Comparison of ferric carboxymaltose and iron polymaltose efficacy in renal anaemia

Glen Allen, Paul Hakendorf, Ann Kruger, Anne Arnold, Jeffrey Barbara

Research output: Contribution to journalArticle

Abstract

Thirty chronic kidney disease (CKD) patients were retrospectively analysed at the Flinders Medical Centre, having received both iron polymaltose (IP) and ferric carboxymaltose (FCM) iron infusion therapies using an established iron dosing protocol for renal anaemia in CKD. The dose of iron was 500 mg administered intravenously. Fourteen of these patients received Darbepoetin alfa during the first period of iron repletion with IP while 18 of these patients received Darbepoetin during FCM dosage. The incidence of side effects with both infusate therapies was monitored. During the first study period these patients received IP infusions. At the outset, the mean haemoglobin was 107 g/L, ferritin 101.3 ug/L and Tsat 12.4%. Following IP infusion, the mean haemoglobin increased significantly to 114.4 g/L (p=0.002), ferritin to 291 ug/L (p<0.0001) and Tsat to 20.7% (p<0.0001). In the later study period, FCM was used as the iron infusate of choice. Prior to FCM therapy the mean baseline haemoglobin was 106.2 g/L, ferritin 151.2 ug/L and Tsat 15.4%, values which were not significantly different from the baseline readings in the IP group. Following FCM, mean haemoglobin increased significantly to 113.8 g/L (p=0.002), ferritin to 271.4 ug/L (p=0.0004) and Tsat to 19.1% (p=0.02). Similar outcomes were observed with each iron infusate regimen. Calculated eGFR was not significantly altered with either iron treatment.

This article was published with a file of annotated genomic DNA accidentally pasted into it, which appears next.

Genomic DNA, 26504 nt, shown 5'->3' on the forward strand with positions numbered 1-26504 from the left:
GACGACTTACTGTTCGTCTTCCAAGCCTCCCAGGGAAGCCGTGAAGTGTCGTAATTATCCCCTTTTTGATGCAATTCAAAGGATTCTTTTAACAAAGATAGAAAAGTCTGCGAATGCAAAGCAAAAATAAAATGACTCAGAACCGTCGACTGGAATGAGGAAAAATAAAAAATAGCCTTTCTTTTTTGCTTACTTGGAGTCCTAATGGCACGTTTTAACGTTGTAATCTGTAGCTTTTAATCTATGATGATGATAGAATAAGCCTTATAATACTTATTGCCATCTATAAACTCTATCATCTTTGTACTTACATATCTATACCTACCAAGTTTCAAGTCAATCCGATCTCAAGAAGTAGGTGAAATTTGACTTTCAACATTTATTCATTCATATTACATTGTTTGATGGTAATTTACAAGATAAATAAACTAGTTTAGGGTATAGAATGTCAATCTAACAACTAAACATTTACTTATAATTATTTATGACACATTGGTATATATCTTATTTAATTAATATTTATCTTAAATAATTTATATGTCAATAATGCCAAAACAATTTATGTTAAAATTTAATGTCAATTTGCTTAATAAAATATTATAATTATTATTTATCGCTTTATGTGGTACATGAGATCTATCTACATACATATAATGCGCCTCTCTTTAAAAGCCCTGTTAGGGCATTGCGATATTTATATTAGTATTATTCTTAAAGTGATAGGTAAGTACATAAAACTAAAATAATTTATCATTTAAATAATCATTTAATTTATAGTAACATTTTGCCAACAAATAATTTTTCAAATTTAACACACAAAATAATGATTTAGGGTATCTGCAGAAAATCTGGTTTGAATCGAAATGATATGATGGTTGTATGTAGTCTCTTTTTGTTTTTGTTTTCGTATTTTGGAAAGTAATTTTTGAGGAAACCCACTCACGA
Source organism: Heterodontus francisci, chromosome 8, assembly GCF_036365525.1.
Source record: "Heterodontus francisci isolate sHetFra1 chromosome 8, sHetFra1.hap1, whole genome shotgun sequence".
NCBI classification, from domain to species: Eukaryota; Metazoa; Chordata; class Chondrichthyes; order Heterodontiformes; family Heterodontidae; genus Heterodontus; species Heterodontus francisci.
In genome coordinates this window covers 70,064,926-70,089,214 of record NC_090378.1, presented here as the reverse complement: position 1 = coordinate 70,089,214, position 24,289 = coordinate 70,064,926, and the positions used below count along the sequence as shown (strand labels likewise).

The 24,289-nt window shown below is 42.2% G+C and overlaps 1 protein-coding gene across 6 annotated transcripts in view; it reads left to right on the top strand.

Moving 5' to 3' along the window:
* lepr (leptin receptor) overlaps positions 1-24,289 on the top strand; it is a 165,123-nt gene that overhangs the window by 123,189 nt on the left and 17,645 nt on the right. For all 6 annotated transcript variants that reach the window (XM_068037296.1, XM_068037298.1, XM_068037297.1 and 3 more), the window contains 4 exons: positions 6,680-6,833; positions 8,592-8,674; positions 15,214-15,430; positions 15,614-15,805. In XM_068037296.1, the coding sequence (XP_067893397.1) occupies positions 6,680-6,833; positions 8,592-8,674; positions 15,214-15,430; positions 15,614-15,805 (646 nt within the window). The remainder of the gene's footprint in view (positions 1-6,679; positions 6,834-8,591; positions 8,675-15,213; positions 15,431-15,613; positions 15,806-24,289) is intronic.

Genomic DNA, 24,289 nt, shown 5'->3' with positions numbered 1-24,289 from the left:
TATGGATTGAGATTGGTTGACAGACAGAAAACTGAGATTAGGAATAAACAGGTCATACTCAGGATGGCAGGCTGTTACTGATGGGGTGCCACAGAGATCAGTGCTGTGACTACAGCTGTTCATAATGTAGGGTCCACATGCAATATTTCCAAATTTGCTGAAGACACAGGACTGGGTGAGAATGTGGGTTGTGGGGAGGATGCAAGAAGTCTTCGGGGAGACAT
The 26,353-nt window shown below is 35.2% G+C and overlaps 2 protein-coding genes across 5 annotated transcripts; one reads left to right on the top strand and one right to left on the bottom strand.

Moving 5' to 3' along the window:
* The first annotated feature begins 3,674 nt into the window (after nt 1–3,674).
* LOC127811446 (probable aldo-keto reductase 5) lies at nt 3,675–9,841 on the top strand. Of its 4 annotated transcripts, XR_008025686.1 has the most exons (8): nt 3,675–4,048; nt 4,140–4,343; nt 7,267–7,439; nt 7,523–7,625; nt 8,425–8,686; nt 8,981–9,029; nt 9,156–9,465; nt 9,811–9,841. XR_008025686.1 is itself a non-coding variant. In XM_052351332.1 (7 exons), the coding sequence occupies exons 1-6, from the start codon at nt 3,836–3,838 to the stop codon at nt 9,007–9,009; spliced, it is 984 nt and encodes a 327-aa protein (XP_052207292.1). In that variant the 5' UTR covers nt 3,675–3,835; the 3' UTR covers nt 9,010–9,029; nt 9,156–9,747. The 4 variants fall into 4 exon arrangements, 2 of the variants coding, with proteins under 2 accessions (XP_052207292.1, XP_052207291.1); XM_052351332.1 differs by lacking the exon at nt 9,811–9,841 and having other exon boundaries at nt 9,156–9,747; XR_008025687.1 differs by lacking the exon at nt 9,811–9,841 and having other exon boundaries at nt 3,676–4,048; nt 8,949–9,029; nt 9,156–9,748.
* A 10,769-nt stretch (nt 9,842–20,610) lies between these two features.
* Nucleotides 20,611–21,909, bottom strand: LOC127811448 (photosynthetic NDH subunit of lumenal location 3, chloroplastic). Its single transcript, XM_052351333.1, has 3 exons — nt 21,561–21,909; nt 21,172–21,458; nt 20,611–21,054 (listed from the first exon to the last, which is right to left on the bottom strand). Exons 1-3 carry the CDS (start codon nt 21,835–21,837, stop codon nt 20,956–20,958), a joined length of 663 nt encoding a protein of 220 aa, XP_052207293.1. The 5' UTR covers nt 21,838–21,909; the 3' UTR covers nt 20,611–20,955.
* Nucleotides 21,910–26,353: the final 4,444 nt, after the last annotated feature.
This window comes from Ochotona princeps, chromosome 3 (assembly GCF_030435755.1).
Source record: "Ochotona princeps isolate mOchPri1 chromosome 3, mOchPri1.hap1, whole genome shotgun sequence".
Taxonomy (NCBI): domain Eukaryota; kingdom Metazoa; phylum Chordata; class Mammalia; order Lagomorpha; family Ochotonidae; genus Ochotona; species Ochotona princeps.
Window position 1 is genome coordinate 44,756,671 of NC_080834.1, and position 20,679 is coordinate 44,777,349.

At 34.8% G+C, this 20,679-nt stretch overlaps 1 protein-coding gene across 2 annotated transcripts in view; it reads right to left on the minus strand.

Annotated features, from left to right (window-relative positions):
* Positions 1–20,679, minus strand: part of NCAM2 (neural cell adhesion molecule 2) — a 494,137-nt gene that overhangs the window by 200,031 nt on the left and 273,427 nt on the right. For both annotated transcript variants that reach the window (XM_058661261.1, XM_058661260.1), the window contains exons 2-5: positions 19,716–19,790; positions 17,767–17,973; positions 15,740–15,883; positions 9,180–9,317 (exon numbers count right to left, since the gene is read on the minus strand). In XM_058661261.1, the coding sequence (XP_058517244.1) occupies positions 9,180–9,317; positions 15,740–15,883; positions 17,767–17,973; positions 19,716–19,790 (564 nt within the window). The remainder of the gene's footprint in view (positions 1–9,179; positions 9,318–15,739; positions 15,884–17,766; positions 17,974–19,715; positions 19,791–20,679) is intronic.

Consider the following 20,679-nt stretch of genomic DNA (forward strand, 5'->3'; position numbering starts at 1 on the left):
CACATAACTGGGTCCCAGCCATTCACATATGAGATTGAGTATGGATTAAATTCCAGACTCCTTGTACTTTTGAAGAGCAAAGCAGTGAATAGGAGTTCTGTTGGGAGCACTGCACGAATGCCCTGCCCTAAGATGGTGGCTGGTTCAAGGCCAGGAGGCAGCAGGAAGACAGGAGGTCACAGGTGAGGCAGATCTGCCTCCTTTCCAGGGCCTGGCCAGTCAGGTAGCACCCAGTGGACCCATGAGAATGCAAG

Original languageEnglish
Pages (from-to)4-8
Number of pages5
JournalRenal Society of Australasia Journal
Volume14
Issue number1
Publication statusPublished - Mar 2018
Externally publishedYes

Keywords

  • Ferric carboxymaltose
  • Ferritin
  • Haemoglobin
  • Iron deficiency
  • Iron polymaltose

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